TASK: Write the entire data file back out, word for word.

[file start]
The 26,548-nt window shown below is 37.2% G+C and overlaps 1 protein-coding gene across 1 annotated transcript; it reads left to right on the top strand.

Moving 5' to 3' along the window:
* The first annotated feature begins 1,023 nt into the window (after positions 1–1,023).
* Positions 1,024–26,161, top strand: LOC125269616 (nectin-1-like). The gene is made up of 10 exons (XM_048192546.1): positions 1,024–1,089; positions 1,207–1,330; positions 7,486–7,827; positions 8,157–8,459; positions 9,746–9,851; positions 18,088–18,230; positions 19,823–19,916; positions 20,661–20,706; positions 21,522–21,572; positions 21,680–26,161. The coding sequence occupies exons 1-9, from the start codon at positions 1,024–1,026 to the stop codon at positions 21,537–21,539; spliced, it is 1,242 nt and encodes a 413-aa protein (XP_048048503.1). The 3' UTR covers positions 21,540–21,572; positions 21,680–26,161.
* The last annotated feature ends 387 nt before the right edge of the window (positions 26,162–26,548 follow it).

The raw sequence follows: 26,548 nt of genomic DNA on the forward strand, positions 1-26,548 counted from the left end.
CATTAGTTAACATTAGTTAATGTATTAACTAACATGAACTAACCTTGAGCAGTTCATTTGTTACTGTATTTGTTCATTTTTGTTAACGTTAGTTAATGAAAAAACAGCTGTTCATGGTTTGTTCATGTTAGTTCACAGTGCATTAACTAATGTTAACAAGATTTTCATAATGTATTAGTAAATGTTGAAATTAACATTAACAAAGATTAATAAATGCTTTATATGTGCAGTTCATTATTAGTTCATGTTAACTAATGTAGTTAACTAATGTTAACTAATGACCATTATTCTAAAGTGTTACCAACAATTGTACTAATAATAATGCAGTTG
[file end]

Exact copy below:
The 26,548-nt window shown below is 37.2% G+C and overlaps 1 protein-coding gene across 1 annotated transcript; it reads left to right on the top strand.

Moving 5' to 3' along the window:
* The first annotated feature begins 1,023 nt into the window (after positions 1–1,023).
* Positions 1,024–26,161, top strand: LOC125269616 (nectin-1-like). The gene is made up of 10 exons (XM_048192546.1): positions 1,024–1,089; positions 1,207–1,330; positions 7,486–7,827; positions 8,157–8,459; positions 9,746–9,851; positions 18,088–18,230; positions 19,823–19,916; positions 20,661–20,706; positions 21,522–21,572; positions 21,680–26,161. The coding sequence occupies exons 1-9, from the start codon at positions 1,024–1,026 to the stop codon at positions 21,537–21,539; spliced, it is 1,242 nt and encodes a 413-aa protein (XP_048048503.1). The 3' UTR covers positions 21,540–21,572; positions 21,680–26,161.
* The last annotated feature ends 387 nt before the right edge of the window (positions 26,162–26,548 follow it).

The raw sequence follows: 26,548 nt of genomic DNA on the forward strand, positions 1-26,548 counted from the left end.
CATTAGTTAACATTAGTTAATGTATTAACTAACATGAACTAACCTTGAGCAGTTCATTTGTTACTGTATTTGTTCATTTTTGTTAACGTTAGTTAATGAAAAAACAGCTGTTCATGGTTTGTTCATGTTAGTTCACAGTGCATTAACTAATGTTAACAAGATTTTCATAATGTATTAGTAAATGTTGAAATTAACATTAACAAAGATTAATAAATGCTTTATATGTGCAGTTCATTATTAGTTCATGTTAACTAATGTAGTTAACTAATGTTAACTAATGACCATTATTCTAAAGTGTTACCAACAATTGTACTAATAATAATGCAGTTG